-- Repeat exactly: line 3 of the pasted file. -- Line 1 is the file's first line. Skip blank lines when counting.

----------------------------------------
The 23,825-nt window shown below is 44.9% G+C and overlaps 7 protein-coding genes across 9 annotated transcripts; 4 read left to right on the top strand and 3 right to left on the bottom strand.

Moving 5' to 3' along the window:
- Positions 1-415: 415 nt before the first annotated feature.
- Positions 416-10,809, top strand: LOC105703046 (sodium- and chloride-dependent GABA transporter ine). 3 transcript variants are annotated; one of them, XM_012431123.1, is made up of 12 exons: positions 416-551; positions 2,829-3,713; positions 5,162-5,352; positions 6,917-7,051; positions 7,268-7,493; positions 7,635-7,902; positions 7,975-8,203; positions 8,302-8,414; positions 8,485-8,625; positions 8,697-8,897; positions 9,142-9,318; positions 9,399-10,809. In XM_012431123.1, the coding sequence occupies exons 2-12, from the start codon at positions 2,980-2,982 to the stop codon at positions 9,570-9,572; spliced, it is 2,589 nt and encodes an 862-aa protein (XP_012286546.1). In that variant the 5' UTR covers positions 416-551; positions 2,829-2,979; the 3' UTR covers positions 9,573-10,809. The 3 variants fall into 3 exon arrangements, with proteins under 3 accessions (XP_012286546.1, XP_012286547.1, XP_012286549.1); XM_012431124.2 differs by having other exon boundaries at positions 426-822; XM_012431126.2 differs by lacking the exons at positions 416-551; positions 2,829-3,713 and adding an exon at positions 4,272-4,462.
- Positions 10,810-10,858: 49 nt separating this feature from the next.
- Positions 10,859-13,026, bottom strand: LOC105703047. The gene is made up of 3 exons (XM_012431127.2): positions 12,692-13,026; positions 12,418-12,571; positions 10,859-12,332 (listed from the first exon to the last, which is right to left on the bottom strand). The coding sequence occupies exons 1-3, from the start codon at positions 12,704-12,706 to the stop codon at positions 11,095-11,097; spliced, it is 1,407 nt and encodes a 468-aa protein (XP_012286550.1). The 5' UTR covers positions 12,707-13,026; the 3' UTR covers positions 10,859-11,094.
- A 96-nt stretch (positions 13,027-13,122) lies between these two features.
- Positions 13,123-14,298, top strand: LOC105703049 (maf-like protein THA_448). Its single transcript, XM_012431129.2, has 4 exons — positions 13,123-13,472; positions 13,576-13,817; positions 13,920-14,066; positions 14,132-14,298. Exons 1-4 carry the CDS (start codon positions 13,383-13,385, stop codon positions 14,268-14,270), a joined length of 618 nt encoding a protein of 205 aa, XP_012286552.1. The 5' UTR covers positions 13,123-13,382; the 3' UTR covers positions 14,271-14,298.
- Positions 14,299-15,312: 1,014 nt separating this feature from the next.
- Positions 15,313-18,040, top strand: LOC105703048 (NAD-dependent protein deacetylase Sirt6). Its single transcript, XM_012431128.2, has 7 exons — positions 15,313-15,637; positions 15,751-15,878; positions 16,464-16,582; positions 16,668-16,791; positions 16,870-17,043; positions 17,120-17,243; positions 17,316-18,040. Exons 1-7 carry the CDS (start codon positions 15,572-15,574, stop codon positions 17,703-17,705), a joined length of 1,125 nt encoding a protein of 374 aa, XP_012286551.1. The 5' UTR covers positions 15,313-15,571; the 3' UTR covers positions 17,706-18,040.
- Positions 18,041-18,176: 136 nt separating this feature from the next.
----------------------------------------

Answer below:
- Positions 1-415: 415 nt before the first annotated feature.